This research examines the relationship between organisational change and information systems development in the case of an effort to implement flexible specialisation in Cyprus. In the centre of this research are the inter-organisational relationships developed in the flexible specialisation initiative and the role IT played in the formation of such relationships. Successively, the kind of organisational changes that take place as well as the driving force(s) of such changes are examined. In order to study and analyse such a complicated socio economic phenomenon an interpretive epistemology was adopted. Analysis of the empirical work draws mainly from theories concerning information systems while insights are drawn from disciplines that have studied organisational change and the concept of flexible specialisation in particular, such as industrial economics, geography and organisational theory. The research method followed is a multiple case study analysis. One case study was conducted in Emilia-Romagna and provides a point for reference for the cases of flexible specialisation in Cyprus, which is the main focus of the research. The case study in Cyprus was conducted over a period of three years, while the case study in Emilia-Romagna was done at one particular point in time. The key contribution of this research is the suggestion that the use of information and communication technologies depends on the complexity of the inter-organisational activities, rather than causing them, as the information systems literature tends to suggest. Furthermore, the case study demonstrates the significance of institutional and cultural factors for the non-emergence of inter-organisational complexity, and subsequent limited role attributed to IT in the flexible specialisation experiment.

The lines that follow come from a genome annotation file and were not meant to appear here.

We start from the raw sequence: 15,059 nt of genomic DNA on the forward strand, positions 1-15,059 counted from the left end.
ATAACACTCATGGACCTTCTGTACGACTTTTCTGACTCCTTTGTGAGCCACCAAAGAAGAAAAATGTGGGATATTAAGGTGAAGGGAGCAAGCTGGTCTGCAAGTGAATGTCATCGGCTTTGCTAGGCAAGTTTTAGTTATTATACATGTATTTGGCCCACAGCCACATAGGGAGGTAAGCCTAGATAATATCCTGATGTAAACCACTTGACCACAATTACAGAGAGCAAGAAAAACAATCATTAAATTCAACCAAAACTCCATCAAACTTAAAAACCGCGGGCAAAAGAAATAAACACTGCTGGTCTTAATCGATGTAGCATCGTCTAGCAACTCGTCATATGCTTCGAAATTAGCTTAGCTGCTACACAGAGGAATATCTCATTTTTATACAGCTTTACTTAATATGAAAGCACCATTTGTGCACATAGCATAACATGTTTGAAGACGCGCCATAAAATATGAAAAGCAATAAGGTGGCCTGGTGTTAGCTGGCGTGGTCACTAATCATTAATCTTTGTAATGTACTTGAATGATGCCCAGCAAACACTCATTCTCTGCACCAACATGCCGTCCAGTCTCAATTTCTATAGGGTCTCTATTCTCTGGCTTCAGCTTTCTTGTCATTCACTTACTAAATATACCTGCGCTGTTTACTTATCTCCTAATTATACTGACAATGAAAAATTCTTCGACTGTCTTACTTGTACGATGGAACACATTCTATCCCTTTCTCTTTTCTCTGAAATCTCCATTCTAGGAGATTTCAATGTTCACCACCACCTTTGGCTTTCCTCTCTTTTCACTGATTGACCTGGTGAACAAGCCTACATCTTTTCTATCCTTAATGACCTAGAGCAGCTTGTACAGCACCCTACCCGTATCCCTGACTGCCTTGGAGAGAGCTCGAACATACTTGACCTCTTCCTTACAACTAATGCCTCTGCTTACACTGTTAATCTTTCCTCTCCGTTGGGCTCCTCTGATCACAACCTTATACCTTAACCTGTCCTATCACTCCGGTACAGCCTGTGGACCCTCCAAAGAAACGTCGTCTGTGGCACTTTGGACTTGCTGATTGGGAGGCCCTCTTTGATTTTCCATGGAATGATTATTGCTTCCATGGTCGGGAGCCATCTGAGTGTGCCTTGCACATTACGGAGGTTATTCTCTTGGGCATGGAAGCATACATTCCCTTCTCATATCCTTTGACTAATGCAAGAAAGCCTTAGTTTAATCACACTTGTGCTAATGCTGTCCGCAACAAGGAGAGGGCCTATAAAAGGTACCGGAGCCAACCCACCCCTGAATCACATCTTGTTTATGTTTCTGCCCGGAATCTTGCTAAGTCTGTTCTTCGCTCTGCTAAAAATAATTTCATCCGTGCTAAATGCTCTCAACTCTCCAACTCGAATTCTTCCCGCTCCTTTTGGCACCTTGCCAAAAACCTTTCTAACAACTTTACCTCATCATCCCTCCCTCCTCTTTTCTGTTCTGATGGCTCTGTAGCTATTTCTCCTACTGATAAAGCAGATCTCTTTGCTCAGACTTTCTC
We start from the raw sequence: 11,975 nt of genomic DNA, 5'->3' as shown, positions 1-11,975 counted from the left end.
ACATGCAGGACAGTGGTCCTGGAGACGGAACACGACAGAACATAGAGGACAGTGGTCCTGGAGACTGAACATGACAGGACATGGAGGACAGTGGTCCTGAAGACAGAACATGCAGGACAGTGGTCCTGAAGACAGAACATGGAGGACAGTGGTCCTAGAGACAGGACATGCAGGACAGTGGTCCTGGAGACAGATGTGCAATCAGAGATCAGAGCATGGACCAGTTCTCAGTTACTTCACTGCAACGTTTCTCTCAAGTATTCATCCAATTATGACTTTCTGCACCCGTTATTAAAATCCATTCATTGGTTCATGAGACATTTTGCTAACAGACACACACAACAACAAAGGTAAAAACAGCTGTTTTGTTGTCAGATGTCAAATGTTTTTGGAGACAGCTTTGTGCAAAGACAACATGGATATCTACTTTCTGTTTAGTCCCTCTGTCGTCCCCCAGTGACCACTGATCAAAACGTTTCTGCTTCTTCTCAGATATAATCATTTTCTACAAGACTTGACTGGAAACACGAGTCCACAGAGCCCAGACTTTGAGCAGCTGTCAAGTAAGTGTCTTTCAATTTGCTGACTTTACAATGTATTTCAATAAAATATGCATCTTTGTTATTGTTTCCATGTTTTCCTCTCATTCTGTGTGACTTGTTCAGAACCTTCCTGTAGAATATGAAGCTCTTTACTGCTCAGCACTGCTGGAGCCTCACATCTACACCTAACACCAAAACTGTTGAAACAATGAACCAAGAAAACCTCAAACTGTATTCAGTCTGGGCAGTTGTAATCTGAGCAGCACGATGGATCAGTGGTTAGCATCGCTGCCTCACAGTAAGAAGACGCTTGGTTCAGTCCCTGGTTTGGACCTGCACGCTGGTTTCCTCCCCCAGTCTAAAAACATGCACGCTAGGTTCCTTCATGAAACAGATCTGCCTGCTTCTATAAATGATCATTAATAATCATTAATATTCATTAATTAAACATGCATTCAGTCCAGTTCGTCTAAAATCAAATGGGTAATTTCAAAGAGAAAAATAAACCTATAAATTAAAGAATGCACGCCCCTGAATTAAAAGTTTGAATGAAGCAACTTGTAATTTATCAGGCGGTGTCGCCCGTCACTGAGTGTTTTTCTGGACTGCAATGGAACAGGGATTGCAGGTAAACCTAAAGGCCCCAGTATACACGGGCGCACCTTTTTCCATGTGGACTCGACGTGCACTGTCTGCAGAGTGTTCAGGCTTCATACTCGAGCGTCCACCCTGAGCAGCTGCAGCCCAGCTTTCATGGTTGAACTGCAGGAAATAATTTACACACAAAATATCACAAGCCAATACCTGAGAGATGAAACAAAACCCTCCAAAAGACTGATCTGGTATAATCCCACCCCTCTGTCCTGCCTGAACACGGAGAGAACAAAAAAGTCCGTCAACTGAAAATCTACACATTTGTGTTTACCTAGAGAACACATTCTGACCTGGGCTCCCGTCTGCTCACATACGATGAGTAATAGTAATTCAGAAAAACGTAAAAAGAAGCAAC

|Creators||Chrysochos, Neophytos Elia|
|Publisher||London School of Economics and Political Science (University of London)|
|Source Sets||Ethos UK|
|Type||Electronic Thesis or Dissertation|
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